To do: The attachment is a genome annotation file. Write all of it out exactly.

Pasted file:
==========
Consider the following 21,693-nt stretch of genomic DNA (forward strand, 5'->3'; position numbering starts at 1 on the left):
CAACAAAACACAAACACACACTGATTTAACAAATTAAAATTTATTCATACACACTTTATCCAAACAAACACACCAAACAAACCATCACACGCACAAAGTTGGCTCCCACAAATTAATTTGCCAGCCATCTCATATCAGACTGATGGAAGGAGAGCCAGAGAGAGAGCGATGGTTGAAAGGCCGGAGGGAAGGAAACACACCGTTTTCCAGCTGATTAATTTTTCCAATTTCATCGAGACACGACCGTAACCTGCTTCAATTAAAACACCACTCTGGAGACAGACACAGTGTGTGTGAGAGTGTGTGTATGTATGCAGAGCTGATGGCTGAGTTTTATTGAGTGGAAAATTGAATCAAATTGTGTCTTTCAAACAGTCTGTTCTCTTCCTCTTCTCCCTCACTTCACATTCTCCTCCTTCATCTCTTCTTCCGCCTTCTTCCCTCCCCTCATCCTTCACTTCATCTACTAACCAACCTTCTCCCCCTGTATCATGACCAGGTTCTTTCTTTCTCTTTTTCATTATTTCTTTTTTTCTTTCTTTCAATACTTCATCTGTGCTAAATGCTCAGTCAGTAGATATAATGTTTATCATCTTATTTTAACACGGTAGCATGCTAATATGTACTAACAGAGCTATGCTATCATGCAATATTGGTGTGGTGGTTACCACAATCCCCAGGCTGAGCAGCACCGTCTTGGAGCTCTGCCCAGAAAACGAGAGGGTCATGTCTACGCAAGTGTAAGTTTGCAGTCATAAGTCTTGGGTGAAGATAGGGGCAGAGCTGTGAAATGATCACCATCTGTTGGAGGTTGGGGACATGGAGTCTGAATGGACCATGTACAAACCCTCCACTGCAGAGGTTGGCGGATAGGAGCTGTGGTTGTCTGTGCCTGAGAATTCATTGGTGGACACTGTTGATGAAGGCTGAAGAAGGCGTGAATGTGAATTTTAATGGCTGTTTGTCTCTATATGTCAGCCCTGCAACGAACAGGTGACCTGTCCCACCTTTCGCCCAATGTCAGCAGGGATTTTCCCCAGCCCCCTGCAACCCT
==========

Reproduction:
Consider the following 21,693-nt stretch of genomic DNA (forward strand, 5'->3'; position numbering starts at 1 on the left):
CAACAAAACACAAACACACACTGATTTAACAAATTAAAATTTATTCATACACACTTTATCCAAACAAACACACCAAACAAACCATCACACGCACAAAGTTGGCTCCCACAAATTAATTTGCCAGCCATCTCATATCAGACTGATGGAAGGAGAGCCAGAGAGAGAGCGATGGTTGAAAGGCCGGAGGGAAGGAAACACACCGTTTTCCAGCTGATTAATTTTTCCAATTTCATCGAGACACGACCGTAACCTGCTTCAATTAAAACACCACTCTGGAGACAGACACAGTGTGTGTGAGAGTGTGTGTATGTATGCAGAGCTGATGGCTGAGTTTTATTGAGTGGAAAATTGAATCAAATTGTGTCTTTCAAACAGTCTGTTCTCTTCCTCTTCTCCCTCACTTCACATTCTCCTCCTTCATCTCTTCTTCCGCCTTCTTCCCTCCCCTCATCCTTCACTTCATCTACTAACCAACCTTCTCCCCCTGTATCATGACCAGGTTCTTTCTTTCTCTTTTTCATTATTTCTTTTTTTCTTTCTTTCAATACTTCATCTGTGCTAAATGCTCAGTCAGTAGATATAATGTTTATCATCTTATTTTAACACGGTAGCATGCTAATATGTACTAACAGAGCTATGCTATCATGCAATATTGGTGTGGTGGTTACCACAATCCCCAGGCTGAGCAGCACCGTCTTGGAGCTCTGCCCAGAAAACGAGAGGGTCATGTCTACGCAAGTGTAAGTTTGCAGTCATAAGTCTTGGGTGAAGATAGGGGCAGAGCTGTGAAATGATCACCATCTGTTGGAGGTTGGGGACATGGAGTCTGAATGGACCATGTACAAACCCTCCACTGCAGAGGTTGGCGGATAGGAGCTGTGGTTGTCTGTGCCTGAGAATTCATTGGTGGACACTGTTGATGAAGGCTGAAGAAGGCGTGAATGTGAATTTTAATGGCTGTTTGTCTCTATATGTCAGCCCTGCAACGAACAGGTGACCTGTCCCACCTTTCGCCCAATGTCAGCAGGGATTTTCCCCAGCCCCCTGCAACCCT